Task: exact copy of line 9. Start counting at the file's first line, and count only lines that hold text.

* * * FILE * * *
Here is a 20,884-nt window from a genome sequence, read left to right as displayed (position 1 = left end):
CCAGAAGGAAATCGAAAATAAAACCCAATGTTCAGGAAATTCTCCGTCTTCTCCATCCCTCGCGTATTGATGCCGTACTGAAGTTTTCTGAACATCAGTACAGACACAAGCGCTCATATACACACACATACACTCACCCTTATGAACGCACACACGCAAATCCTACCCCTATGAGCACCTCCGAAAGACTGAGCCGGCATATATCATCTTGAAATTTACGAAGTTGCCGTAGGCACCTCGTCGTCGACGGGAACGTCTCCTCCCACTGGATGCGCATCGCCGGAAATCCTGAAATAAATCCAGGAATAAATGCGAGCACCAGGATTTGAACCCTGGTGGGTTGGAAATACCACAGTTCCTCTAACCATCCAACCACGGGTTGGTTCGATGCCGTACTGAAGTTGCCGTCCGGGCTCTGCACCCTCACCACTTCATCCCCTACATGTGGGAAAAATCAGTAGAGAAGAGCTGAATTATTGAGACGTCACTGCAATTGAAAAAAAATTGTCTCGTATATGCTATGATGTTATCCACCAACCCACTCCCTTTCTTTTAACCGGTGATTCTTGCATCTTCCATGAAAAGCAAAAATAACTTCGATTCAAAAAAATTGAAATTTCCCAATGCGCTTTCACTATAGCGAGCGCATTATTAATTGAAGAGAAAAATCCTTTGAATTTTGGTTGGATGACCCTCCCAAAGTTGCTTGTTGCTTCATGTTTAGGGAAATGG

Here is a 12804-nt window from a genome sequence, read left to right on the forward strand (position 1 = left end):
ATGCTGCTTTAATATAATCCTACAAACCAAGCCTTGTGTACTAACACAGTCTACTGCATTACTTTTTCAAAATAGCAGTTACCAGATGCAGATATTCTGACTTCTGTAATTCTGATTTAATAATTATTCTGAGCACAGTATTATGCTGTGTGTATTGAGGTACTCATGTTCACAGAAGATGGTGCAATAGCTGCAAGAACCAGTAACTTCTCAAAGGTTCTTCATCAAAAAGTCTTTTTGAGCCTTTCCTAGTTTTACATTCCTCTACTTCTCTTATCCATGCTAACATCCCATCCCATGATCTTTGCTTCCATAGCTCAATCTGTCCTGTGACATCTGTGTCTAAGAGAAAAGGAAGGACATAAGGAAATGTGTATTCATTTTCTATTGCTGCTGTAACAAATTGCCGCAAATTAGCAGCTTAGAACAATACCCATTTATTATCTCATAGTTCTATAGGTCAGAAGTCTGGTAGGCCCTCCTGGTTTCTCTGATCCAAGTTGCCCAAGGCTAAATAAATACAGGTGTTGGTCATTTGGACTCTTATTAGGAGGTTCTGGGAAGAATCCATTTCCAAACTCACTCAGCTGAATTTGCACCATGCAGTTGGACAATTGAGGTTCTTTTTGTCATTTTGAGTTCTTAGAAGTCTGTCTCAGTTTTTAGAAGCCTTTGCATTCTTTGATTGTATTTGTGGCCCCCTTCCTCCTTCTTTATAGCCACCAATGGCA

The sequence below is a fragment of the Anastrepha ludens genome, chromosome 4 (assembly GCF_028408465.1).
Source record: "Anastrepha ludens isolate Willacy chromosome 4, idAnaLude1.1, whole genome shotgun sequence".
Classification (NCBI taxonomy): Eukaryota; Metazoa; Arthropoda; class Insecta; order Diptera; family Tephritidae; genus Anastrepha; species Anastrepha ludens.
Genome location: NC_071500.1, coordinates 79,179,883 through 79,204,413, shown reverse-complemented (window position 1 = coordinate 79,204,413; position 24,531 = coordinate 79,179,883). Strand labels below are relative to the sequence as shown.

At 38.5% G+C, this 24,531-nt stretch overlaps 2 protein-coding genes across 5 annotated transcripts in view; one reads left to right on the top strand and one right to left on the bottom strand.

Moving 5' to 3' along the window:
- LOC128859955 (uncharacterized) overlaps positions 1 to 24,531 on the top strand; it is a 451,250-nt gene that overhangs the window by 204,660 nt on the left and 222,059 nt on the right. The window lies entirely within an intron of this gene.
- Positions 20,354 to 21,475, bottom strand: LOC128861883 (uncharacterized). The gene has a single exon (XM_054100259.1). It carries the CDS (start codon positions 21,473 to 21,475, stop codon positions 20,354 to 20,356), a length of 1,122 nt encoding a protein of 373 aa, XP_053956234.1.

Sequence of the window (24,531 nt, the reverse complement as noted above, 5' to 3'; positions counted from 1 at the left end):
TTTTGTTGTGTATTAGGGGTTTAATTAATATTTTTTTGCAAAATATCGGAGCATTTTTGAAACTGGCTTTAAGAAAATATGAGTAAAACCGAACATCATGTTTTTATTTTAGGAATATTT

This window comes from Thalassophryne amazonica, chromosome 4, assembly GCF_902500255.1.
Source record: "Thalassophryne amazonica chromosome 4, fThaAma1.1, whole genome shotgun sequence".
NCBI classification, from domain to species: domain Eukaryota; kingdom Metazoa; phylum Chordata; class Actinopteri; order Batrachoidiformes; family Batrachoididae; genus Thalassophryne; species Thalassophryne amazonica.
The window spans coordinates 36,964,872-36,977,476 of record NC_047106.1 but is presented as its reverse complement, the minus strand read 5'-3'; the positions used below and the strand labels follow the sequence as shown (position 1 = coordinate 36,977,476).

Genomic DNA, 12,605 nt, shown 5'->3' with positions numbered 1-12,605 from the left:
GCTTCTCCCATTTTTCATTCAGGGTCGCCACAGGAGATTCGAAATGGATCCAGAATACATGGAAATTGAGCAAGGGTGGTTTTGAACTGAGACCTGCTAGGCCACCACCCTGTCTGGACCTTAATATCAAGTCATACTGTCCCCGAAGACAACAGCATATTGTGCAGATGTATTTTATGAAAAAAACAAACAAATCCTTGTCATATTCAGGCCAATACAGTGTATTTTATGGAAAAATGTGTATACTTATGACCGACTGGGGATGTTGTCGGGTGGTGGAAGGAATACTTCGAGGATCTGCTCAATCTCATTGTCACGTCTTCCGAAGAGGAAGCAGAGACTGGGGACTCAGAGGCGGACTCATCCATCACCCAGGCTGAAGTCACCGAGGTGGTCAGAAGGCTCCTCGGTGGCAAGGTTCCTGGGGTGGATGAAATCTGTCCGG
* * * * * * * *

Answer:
At 38.5% G+C, this 24,531-nt stretch overlaps 2 protein-coding genes across 5 annotated transcripts in view; one reads left to right on the top strand and one right to left on the bottom strand.